Fifty years on and ‘Attica’ remains all too timely

The documentary “Attica” about the 1971 prison riot is all too timely as America continues to grapple with inequities in its criminal justice system.  It debuted at the Toronto International Film Festival in September, followed by an October 29 theatrical release and a November 6 premiere on Showtime.

The film chronicles the events that transpired exactly 50 years ago. On September 9 of that year, more than 1,200 inmates took control of the facility, leaving dozens dead but bringing public attention to the abuses rampant in America’s prison system. Critics have described it as “devastating” and “harrowing,” an “essential film that can now stand as a definitive vision of that epochal event.”

It earned three Critics Choice Documentary Awards nominations, including Best Documentary Feature and Best Director (Stanley Nelson and Traci Curry). Nelson has won three Emmys for previous films exploring racism in America: “The Murder of Emmett Till” and “Freedom Riders.” He even earned a Grammy nom for profiling musician Miles Davis in “Birth of the Cool.”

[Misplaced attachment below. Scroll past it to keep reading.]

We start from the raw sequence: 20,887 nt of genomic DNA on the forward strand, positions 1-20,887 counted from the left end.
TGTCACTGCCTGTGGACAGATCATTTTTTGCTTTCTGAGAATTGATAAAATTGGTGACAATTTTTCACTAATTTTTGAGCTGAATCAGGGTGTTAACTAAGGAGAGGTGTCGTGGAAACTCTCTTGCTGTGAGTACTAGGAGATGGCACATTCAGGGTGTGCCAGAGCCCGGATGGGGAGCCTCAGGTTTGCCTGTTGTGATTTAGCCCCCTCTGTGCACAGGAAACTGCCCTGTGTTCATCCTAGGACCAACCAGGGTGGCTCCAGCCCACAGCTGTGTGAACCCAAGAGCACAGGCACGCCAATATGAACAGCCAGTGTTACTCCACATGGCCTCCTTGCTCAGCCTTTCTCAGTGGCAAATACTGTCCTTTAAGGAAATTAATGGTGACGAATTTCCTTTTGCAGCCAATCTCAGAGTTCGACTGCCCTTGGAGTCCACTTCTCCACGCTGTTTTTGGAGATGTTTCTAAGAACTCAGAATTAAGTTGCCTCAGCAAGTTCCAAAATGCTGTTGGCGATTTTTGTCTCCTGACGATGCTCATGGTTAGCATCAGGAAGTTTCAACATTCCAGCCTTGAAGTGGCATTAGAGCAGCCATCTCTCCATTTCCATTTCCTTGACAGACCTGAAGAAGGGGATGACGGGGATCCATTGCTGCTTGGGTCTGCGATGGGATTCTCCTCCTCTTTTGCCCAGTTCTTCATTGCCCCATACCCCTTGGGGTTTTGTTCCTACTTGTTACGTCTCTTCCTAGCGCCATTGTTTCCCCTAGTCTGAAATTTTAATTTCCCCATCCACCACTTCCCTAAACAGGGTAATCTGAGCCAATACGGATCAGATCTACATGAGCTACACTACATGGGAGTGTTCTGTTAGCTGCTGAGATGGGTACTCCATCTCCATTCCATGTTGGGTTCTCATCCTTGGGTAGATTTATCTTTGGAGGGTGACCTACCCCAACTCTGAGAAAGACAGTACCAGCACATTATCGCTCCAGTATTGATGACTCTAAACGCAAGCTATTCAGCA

An Oscar bid for him and Curry would be the first for both, but it would follow recent films that have been nominated for exploring injustice, including “Paradise Lost 3” (about the long fight to overturn a wrongful murder conviction), “13th” (about how the title amendment to the US Constitution birthed the mass incarceration crisis), “Strong Island” (about the un-prosecuted murder of filmmaker Yance Ford‘s brother), and “Time” (about a woman’s fight to free her long-incarcerated husband).

“Time” resonated strongly last year after Black Lives Matter protests against the murders of Breonna Taylor and George Floyd by police and the vigilante killing of Ahmaud Arbery, an innocent man murdered while jogging in a wealthy neighborhood. The justice system came under a microscope again in 2021 with the trials against vigilante Kyle Rittenhouse (a white teenager who claimed self-defense and was acquitted) and Arbery’s killers (who were convicted of murder, but only after multiple prosecutors tried to protect them from even being charged). And of course the COVID pandemic has drawn additional attention to unsafe conditions behind prison walls. Do you think all that will make “Attica” feel even more urgent to voters?

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